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eISSN: 1643-3750

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The relationship between family socioeconomic condition and childhood injury frequency in selected locations in the Czech Republic

Miloš Velemínský, Dominika Průchová, Andrea Vitošová, Michaela Lavičková, Pravoslav Stránský

Med Sci Monit 2012; 18(3): PH19-27

DOI: 10.12659/MSM.882508


Background:    Childhood injury rates are monitored worldwide because they markedly affect morbidity and mortality of children. There are numerous works that point out the relationship between family socioeconomic status and injuries, where lower socioeconomic levels are linked to higher numbers of injuries.
    Material/Methods:    The goal of this work was to evaluate the relationship between family socioeconomic status and childhood injuries in the Czech Republic. The research was carried out between 1/7/2009 and 31/12/2010. A 2-part questionnaire was used to gather information. The first part, “Injury/poisoning of children,” included information on the injury itself; the second part, “Family functionality,” concerned family socioeconomic situations. We collected a total of 874 questionnaires in the South-Bohemian region and 132 questionnaires from a selected county in the North-Bohemian region. A database identical with the questionnaire assignment was established, comprising all the data accumulated.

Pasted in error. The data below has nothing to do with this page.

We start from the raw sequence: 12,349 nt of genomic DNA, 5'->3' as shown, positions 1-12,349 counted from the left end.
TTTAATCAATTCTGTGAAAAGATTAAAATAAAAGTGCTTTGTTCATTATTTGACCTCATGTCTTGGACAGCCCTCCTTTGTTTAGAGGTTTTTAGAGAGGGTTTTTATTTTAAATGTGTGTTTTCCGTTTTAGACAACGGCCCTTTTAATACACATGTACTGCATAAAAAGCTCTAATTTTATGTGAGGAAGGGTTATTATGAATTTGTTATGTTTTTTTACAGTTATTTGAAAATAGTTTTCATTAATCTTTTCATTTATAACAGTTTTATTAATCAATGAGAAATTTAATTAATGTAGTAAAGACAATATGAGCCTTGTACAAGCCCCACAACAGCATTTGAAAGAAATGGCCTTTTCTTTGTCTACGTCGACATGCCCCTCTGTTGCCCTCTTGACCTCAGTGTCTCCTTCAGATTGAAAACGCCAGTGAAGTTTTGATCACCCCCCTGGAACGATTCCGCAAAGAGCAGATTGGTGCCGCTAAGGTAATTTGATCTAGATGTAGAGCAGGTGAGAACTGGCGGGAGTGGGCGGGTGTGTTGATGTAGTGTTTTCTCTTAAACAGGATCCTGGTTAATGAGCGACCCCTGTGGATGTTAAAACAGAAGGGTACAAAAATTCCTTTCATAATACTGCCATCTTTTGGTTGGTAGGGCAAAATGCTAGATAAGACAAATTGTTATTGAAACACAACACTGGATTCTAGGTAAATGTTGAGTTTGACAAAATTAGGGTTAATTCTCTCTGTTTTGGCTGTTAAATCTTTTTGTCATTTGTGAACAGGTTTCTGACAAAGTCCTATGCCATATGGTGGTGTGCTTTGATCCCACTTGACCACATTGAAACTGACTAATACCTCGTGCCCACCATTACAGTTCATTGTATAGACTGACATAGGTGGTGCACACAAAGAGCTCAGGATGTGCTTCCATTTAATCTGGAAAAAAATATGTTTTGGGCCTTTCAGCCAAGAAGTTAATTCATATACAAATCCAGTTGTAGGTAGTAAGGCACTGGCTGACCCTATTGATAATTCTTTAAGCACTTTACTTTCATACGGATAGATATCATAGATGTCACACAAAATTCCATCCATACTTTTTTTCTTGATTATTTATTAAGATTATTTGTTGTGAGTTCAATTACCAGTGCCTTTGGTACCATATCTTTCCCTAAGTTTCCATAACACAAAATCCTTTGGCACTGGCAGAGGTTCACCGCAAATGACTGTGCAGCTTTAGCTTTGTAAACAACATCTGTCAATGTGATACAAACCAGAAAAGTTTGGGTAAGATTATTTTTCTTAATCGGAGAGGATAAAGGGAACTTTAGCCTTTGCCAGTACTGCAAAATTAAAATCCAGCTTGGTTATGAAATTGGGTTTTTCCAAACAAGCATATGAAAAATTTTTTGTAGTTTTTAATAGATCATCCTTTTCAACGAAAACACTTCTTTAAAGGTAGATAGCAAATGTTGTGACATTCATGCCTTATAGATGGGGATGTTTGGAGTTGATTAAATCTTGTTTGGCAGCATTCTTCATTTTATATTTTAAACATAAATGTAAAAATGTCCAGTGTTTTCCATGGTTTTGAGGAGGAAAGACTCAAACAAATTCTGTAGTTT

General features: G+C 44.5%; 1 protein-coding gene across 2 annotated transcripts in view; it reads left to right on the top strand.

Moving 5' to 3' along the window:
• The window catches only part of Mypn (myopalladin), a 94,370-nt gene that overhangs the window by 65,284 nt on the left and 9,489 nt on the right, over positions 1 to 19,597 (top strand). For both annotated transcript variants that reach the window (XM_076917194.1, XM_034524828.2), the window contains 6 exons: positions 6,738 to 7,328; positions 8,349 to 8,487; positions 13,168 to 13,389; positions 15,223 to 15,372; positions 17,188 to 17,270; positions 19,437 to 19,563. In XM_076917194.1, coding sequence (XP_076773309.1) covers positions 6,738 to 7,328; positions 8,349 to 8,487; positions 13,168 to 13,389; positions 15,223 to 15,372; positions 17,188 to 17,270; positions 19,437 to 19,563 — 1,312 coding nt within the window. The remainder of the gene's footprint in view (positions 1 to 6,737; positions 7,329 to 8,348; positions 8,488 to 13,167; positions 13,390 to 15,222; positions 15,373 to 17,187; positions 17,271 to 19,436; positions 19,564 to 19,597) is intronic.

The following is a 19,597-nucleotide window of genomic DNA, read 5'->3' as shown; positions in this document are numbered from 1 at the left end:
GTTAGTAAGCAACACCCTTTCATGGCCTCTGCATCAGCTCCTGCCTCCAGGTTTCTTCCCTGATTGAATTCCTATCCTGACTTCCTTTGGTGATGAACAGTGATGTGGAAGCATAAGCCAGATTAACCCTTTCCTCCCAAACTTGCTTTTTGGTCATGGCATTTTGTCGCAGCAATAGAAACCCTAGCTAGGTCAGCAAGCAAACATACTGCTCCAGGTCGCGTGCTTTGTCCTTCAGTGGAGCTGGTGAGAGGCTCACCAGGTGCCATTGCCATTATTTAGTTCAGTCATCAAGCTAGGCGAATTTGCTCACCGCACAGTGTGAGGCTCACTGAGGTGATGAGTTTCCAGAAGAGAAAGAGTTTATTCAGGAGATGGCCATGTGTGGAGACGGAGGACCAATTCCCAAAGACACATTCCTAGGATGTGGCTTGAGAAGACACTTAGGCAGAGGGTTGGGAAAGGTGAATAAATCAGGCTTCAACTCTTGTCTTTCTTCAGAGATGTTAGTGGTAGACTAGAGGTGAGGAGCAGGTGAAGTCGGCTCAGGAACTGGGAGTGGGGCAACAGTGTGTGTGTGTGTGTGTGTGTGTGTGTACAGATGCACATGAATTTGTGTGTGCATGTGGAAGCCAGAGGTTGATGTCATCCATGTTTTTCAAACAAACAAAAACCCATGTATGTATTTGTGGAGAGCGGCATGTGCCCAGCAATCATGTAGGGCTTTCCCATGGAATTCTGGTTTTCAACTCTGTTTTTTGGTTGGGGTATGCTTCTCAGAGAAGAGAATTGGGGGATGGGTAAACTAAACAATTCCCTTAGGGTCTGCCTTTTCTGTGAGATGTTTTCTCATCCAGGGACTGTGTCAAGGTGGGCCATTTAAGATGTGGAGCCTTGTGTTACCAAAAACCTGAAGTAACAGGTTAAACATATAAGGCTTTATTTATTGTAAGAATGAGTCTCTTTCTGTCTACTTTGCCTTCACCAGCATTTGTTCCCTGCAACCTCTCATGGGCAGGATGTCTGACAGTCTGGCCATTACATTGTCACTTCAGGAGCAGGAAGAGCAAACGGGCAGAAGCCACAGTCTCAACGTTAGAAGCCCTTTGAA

Results:    The injury rate in families living in poor socioeconomic situations in locality 8 was statistically significantly higher compared to families in good socioeconomic situations. The number of home injuries was 205. Families with incomes that were twice the subsistence level had more child protective measures in their households. There was a statistically significant relationship between the number of child protective measures and injury frequency in families. Children in families having higher incomes (twice that of subsistence level) were more likely to suffer injuries related to organized sports as compared to those in families having lower incomes.
    Conclusions:    The literature and research data show that preventive programs have the largest effect on reduction in childhood morbidity and mortality with respect to injuries.

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